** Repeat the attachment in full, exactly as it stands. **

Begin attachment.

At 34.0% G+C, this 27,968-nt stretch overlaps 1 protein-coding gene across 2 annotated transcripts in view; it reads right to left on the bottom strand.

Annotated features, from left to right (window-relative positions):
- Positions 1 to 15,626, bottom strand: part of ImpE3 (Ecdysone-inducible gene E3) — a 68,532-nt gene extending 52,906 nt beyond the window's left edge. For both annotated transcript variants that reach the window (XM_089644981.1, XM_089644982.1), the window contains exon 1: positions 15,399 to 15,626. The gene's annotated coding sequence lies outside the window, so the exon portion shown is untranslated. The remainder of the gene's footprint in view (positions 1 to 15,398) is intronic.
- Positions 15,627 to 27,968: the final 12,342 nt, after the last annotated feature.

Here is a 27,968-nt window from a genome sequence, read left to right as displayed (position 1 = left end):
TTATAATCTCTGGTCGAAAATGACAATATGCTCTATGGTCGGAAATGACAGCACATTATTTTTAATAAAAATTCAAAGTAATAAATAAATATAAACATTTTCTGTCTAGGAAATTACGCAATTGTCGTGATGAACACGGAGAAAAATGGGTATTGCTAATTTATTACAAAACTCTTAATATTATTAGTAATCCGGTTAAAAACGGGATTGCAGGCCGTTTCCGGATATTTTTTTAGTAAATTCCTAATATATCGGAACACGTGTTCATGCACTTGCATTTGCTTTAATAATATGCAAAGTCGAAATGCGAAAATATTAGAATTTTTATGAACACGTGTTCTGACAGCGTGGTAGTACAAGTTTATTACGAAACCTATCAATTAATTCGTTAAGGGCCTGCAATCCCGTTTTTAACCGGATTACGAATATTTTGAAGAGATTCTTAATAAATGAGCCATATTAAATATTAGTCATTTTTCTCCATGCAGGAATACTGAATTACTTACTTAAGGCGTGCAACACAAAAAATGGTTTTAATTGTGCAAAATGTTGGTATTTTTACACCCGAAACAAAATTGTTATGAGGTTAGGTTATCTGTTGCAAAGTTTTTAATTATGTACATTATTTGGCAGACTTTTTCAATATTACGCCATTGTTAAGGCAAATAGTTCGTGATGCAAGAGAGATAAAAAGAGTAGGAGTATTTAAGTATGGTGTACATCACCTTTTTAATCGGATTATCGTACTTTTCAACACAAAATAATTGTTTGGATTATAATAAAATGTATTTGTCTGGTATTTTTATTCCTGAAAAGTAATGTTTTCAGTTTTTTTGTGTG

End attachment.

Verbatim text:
At 34.0% G+C, this 27,968-nt stretch overlaps 1 protein-coding gene across 2 annotated transcripts in view; it reads right to left on the bottom strand.

Annotated features, from left to right (window-relative positions):
- Positions 1 to 15,626, bottom strand: part of ImpE3 (Ecdysone-inducible gene E3) — a 68,532-nt gene extending 52,906 nt beyond the window's left edge. For both annotated transcript variants that reach the window (XM_089644981.1, XM_089644982.1), the window contains exon 1: positions 15,399 to 15,626. The gene's annotated coding sequence lies outside the window, so the exon portion shown is untranslated. The remainder of the gene's footprint in view (positions 1 to 15,398) is intronic.
- Positions 15,627 to 27,968: the final 12,342 nt, after the last annotated feature.

Here is a 27,968-nt window from a genome sequence, read left to right as displayed (position 1 = left end):
TTATAATCTCTGGTCGAAAATGACAATATGCTCTATGGTCGGAAATGACAGCACATTATTTTTAATAAAAATTCAAAGTAATAAATAAATATAAACATTTTCTGTCTAGGAAATTACGCAATTGTCGTGATGAACACGGAGAAAAATGGGTATTGCTAATTTATTACAAAACTCTTAATATTATTAGTAATCCGGTTAAAAACGGGATTGCAGGCCGTTTCCGGATATTTTTTTAGTAAATTCCTAATATATCGGAACACGTGTTCATGCACTTGCATTTGCTTTAATAATATGCAAAGTCGAAATGCGAAAATATTAGAATTTTTATGAACACGTGTTCTGACAGCGTGGTAGTACAAGTTTATTACGAAACCTATCAATTAATTCGTTAAGGGCCTGCAATCCCGTTTTTAACCGGATTACGAATATTTTGAAGAGATTCTTAATAAATGAGCCATATTAAATATTAGTCATTTTTCTCCATGCAGGAATACTGAATTACTTACTTAAGGCGTGCAACACAAAAAATGGTTTTAATTGTGCAAAATGTTGGTATTTTTACACCCGAAACAAAATTGTTATGAGGTTAGGTTATCTGTTGCAAAGTTTTTAATTATGTACATTATTTGGCAGACTTTTTCAATATTACGCCATTGTTAAGGCAAATAGTTCGTGATGCAAGAGAGATAAAAAGAGTAGGAGTATTTAAGTATGGTGTACATCACCTTTTTAATCGGATTATCGTACTTTTCAACACAAAATAATTGTTTGGATTATAATAAAATGTATTTGTCTGGTATTTTTATTCCTGAAAAGTAATGTTTTCAGTTTTTTTGTGTG